Six months ago, this amounted to nothing more than an academic exercise. With a new House majority, Democrats appear ready to make it into a big legal fight with the White House. ABC News reports that lawyers for two House committees will meet today to discuss whether they can subpoena Marina Gross, the Russian interpreter for President Donald Trump, in an effort to hear the details of their conversation in Helsinki:
Lawyers for the two committees are planning to meet Monday to evaluate their legal options for subpoenaing both Gross and another interpreter, who was present during a meeting in Hamburg, Germany, between Trump and Putin that occurred without aides present.
When Democrats took control of the House earlier this month, some members voiced concerns that interviewing interpreters would be a significant break in protocol. They argued the precedent could be problematic for future administrations by making it more difficult to conduct face-to-face diplomacy. They also raised concerns they could face objections from White House lawyers, who could mount a legal argument that the president’s executive privilege extends to the interpreter.
But a senior Democratic aide on the House Foreign Affairs Committee said a new report in The Washington Post has “changed the calculus.” It describes the president going to extraordinary lengths to conceal details of his conversations with Putin, including moves Trump allegedly took to seize notes from the interpreter at a meeting he held with Putin in Hamburg.
“This raises a new host of questions,” the aide said. “We’re looking into the legal implications of that and we’ll discuss our options. Our lawyers are sitting down with intel committee lawyers to hash it out.”
The Post reported that Trump went so far as to take possession of Gross’ handwritten notes from the Helsinki meeting and others. Their report yesterday called such actions unprecedented, although they did note that other senior administration officials have been present for other conversations with Putin:
President Trump has gone to extraordinary lengths to conceal details of his conversations with Russian President Vladimir Putin, including on at least one occasion taking possession of the notes of his own interpreter and instructing the linguist not to discuss what had transpired with other administration officials, current and former U.S. officials said.
Trump did so after a meeting with Putin in 2017 in Hamburg that was also attended by then-Secretary of State Rex Tillerson. U.S. officials learned of Trump’s actions when a White House adviser and a senior State Department official sought information from the interpreter beyond a readout shared by Tillerson.
The constraints that Trump imposed are part of a broader pattern by the president of shielding his communications with Putin from public scrutiny and preventing even high-ranking officials in his own administration from fully knowing what he has told one of the United States’ main adversaries.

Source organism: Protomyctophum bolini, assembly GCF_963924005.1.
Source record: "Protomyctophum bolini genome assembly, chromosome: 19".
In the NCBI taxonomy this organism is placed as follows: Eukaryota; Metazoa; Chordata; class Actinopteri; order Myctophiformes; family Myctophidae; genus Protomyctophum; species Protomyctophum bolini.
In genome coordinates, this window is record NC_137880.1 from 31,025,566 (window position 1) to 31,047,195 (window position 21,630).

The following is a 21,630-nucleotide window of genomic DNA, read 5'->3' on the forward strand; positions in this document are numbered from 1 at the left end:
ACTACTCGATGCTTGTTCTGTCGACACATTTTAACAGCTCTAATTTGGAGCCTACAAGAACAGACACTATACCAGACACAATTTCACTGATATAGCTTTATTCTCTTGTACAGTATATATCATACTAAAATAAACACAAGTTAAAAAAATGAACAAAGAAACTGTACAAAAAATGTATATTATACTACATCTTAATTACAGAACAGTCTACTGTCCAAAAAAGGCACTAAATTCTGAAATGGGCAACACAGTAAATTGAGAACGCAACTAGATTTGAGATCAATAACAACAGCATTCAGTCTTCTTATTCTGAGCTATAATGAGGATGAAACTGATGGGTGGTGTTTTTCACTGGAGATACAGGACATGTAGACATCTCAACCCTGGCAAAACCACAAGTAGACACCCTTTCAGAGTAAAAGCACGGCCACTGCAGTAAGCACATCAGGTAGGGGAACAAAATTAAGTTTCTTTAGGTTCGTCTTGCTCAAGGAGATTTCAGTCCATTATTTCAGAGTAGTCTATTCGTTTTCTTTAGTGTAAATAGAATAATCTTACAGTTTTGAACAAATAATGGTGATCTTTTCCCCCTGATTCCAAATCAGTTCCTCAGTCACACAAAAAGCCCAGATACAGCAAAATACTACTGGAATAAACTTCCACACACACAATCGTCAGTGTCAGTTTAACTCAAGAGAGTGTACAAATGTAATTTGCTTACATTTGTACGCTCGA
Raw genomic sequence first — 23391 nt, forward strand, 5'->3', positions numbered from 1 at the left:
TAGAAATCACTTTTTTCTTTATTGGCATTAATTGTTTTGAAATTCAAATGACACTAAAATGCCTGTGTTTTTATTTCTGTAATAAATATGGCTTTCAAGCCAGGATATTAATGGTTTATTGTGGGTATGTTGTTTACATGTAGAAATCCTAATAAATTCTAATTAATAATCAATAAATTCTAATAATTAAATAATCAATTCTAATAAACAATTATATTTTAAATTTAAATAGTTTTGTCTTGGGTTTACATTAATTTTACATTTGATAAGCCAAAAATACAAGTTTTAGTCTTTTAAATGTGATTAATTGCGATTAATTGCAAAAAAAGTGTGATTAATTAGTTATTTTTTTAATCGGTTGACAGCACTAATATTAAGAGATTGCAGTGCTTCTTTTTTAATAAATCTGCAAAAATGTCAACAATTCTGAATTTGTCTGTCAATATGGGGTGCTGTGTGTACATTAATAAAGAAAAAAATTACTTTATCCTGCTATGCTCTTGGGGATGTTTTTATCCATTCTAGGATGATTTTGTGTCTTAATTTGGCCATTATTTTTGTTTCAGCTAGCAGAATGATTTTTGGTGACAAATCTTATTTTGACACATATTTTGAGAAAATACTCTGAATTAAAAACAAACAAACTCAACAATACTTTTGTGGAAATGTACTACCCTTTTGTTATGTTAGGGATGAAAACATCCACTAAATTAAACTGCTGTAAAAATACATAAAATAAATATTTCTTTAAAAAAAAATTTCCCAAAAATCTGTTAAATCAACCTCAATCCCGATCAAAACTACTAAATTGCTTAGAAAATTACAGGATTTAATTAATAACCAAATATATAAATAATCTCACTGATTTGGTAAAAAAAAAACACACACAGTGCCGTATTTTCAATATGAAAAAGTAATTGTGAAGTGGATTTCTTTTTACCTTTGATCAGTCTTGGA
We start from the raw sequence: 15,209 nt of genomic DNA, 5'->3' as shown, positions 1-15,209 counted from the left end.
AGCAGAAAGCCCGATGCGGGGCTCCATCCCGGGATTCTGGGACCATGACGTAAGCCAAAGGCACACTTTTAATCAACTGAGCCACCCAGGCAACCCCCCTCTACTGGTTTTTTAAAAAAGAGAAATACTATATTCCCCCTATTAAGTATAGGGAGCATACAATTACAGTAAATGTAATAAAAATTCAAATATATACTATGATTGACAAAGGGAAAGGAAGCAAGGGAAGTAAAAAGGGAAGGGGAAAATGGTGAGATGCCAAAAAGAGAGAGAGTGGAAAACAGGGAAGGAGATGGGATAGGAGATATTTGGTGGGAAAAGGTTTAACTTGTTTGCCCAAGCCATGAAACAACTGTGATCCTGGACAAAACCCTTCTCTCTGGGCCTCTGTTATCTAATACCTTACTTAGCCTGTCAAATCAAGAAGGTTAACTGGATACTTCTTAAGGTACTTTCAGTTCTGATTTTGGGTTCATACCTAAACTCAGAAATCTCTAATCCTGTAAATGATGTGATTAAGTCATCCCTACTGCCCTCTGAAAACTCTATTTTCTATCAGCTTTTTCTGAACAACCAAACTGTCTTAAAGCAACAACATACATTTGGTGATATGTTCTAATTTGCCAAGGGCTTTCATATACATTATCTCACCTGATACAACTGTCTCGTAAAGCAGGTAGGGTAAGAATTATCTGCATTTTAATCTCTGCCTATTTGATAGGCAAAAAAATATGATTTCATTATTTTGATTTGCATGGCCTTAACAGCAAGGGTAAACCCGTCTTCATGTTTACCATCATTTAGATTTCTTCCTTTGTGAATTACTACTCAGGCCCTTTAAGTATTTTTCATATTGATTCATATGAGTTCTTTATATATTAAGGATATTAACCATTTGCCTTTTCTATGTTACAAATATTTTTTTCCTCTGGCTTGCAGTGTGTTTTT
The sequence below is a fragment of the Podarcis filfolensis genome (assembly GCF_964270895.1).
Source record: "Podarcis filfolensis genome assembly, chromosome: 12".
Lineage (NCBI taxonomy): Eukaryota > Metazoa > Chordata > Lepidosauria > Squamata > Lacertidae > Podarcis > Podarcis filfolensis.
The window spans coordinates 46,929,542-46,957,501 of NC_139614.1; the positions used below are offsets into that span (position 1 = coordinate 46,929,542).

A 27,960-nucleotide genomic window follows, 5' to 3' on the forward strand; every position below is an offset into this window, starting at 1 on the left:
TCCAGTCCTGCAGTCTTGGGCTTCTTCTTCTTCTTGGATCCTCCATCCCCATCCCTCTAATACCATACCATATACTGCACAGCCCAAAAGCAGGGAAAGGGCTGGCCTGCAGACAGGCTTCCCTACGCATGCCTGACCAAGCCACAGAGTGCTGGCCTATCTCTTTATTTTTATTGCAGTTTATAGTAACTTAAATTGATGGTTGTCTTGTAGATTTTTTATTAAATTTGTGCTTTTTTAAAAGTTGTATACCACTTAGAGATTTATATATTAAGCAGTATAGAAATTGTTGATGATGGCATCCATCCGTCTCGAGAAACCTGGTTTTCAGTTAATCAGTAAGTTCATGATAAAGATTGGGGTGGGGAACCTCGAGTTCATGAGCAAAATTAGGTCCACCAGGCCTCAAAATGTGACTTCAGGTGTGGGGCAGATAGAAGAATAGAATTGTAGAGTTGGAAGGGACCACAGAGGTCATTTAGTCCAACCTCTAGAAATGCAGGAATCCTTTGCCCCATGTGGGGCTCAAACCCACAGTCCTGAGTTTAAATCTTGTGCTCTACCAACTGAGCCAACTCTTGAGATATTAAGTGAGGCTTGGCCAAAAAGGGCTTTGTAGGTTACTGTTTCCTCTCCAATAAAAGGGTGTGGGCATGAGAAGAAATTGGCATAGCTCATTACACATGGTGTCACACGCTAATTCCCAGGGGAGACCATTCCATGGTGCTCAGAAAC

As a result, U.S. officials said there is no detailed record, even in classified files, of Trump’s face-to-face interactions with the Russian leader at five locations over the past two years. Such a gap would be unusual in any presidency, let alone one that Russia sought to install through what U.S. intelligence agencies have described as an unprecedented campaign of election interference.
It’s also rather unprecedented to have a president under investigation with a working hypothesis that he’s a Russian agent, too. Under those circumstances, any president might decide to get a little stingy with the notes and the details of those conversations.
At any rate, this doesn’t look like an area ripe for House subpoenas. The Constitution gives the executive branch the responsibility for foreign relations, not Congress. The Senate has the jurisdiction to ratify treaties, but the House is notably absent from the discussion except for the joint congressional jurisdiction in foreign commerce. Even if Trump and Putin discussed foreign commerce, however, the House doesn’t have jurisdiction over conversations — they only have jurisdiction over agreements thereof.
On top of that, no one has any evidence that Trump did anything wrong, other than the common assumption made by Trump’s political opposition that he does everything wrong. There is no probable cause to intervene — which makes this a fishing expedition. Its value has to get weighed against the damage done to the executive branch and its ability to have sensitive and private conversations with other world leaders. Simply put, there is no value to this infringement on executive privilege at the zenith of presidential authority, which means that the House should get slapped down by the federal courts, assuming it goes that far.
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